Nati Salvadó,a* Salvador Butía and Trinitat Pradellb
aDpt. d’Enginyeria Química, EPSEVG, Universitat Politècnica de Catalunya, Av. Víctor Balaguer s/n, 08800 Vilanova i la Geltrú, Barcelona, Spain. E-mail: [email protected]
bDpt. Física i Enginyeria Nuclear, ESAB, Universitat Politècnica de Catalunya, Edifici ESAB, Campus del Baix Llobregat, Avda. del Canal Olímpic s/n, 08860 Castelldefels, Barcelona, Spain
When viewing an art work, for instance a painting, we frequently have the wrong impression in that we think we are seeing the same as the artist painted and intended. We often forget that over the hundreds of years that may have elapsed, the painting has been subjected to an oxidising environment and in direct contact with many active substances. The materials used by the artist, although solid or semi-solid and thus not very reactive, are not fully inert and they have had a long time to react. One must also keep in mind the multiple invasive treatments and environments the artwork may have suffered over the years while being on display either in its original place or in private collections, on walls or stored in a museum.
The identification of materials and production techniques, aging processes, reaction compounds and impurities make the study of paintings an intriguing science from a chemical point of view, as well as the obvious historic and stylistic interest. Many of the substances we are interested in are found in very small proportions, deposited in sub-millimetre thick and very heterogeneous layers. Moreover, for obvious reasons, the amount of sample available for analysis is very small. All this makes their study a challenge for the scientist.
Microspectroscopy techniques play a very important role in taking on this challenge. Fourier transform infrared (FT-IR) microspectroscopy and Raman spectroscopy are both widely used for the study of these kinds of materials.1,2,3,4,5 Over the last few years the use of infrared radiation emanating from a synchrotron as a source for FT-IR spectroscopy has enabled better detection limits of certain substances and has opened new avenues for the research of ancient painting materials.1,2,3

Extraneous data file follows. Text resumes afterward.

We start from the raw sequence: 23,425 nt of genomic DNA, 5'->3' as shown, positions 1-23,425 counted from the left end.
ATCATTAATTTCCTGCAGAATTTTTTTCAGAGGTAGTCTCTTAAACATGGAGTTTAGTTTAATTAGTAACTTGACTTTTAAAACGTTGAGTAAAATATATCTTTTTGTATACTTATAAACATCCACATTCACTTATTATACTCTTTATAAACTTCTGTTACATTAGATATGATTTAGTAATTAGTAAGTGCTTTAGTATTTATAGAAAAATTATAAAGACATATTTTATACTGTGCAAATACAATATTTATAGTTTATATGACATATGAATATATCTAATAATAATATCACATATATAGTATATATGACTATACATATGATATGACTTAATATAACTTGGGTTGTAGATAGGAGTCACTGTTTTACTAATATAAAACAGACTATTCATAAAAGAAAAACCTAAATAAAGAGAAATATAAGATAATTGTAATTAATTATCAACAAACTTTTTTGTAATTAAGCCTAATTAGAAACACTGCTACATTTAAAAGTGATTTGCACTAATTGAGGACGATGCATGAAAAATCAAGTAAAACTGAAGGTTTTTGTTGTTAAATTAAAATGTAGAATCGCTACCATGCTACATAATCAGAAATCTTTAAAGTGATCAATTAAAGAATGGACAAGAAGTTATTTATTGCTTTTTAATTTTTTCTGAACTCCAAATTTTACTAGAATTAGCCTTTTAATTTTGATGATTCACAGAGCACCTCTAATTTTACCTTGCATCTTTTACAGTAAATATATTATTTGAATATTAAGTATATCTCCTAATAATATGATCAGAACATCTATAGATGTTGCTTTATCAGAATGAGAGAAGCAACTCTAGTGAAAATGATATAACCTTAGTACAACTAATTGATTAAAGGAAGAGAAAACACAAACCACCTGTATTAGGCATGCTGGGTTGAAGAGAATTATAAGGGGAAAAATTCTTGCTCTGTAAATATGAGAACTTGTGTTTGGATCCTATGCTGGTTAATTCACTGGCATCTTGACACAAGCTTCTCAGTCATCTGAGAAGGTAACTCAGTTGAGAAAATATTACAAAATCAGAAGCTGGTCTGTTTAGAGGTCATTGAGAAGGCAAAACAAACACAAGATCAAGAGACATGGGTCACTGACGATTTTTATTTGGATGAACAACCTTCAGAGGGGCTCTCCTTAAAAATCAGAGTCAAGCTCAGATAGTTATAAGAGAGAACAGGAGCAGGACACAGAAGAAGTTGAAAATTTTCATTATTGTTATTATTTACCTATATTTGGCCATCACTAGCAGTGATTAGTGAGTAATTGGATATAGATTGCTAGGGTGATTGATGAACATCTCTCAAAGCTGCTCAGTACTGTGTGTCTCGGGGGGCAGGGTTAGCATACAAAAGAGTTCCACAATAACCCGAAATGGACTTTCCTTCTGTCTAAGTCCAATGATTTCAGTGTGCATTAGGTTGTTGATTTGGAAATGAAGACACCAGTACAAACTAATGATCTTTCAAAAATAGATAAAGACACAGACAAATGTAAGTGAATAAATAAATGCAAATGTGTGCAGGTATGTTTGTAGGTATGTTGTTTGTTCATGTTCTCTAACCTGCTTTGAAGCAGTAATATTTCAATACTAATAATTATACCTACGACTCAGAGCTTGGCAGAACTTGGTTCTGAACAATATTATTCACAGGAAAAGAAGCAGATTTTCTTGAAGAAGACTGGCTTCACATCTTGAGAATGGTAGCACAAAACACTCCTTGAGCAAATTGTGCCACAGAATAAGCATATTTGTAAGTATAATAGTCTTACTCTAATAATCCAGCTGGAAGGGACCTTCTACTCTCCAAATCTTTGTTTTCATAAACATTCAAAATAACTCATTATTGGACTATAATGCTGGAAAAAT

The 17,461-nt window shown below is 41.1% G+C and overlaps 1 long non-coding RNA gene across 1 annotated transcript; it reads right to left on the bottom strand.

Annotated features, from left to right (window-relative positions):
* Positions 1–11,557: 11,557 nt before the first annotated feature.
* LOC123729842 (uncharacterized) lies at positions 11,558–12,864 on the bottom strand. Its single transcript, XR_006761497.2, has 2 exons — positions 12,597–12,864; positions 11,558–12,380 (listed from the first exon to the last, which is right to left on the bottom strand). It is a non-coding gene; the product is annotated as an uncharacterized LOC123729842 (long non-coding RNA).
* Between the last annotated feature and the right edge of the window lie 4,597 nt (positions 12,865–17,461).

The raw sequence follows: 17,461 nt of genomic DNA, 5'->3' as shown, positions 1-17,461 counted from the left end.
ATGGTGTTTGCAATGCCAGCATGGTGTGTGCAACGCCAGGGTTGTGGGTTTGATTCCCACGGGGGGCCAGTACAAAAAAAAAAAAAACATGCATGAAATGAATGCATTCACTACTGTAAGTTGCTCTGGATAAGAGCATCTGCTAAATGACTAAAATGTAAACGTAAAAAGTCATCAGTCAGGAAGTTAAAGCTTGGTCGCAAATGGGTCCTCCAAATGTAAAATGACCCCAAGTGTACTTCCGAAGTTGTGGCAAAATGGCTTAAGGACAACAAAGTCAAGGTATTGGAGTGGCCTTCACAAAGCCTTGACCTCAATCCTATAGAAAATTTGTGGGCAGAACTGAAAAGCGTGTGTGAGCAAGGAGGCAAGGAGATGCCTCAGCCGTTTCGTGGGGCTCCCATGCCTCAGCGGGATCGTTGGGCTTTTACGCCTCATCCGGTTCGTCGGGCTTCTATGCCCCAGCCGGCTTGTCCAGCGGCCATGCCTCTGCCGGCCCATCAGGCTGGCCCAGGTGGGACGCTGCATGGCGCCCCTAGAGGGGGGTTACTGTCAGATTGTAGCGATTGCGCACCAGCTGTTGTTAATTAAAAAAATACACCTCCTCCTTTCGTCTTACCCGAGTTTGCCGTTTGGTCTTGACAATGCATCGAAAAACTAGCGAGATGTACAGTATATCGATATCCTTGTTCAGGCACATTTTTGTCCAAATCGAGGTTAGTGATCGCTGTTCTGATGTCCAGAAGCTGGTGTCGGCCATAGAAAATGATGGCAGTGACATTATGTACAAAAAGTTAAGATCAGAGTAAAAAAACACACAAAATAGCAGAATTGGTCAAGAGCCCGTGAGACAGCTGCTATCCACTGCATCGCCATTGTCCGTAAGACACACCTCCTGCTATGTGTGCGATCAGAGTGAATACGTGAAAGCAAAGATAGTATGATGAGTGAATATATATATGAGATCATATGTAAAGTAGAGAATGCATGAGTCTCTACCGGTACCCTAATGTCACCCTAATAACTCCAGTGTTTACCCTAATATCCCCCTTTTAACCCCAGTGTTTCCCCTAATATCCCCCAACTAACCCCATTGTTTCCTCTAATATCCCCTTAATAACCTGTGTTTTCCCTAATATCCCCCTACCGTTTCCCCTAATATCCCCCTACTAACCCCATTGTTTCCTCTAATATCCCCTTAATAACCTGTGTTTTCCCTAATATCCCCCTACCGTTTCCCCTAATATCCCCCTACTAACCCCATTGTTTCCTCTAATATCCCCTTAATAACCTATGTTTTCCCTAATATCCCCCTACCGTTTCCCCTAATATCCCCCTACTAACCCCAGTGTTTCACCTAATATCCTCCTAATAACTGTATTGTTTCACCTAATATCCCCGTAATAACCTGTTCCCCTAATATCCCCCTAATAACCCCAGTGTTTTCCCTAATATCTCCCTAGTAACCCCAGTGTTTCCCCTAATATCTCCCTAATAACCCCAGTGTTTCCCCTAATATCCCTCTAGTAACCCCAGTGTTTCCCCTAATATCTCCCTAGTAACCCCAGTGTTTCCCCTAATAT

Any information about the materials present in a painting is of great importance when proposing strategies of conservation and restoration for an art work. Moreover, it also offers the art historian new resources to establish relationships between painters and also to artist schools of the period.
The combination of using various analytical techniques on the same sample helps to overcome certain limitations and to obtain more precise information on the composition and distribution of the several substances present. Additional to the spectroscopy techniques herewith presented, X-ray diffraction with synchrotron radiation and scanning electron microscopy (SEM) are also commonly combined.
The change in the pictorial technique used in panel painting during the 15th century in Catalonia and, in general in the area under the crown of Aragon, make their study a subject of especial interest from the materials point of view.6 During this period, the egg yolk tempera traditional technique was substituted by a drying oil, i.e. linseed oil. However, both techniques are often found together in the same altarpiece. These two binders behave differently chemically. However, the reaction products are often the same since both contain lipids. The introduction of the oil technique in Catalonia points to the influence from the most active artistic areas of the period, in particular, from Flanders and Italy. The analysis of the painting materials is therefore of great interest to the art historians.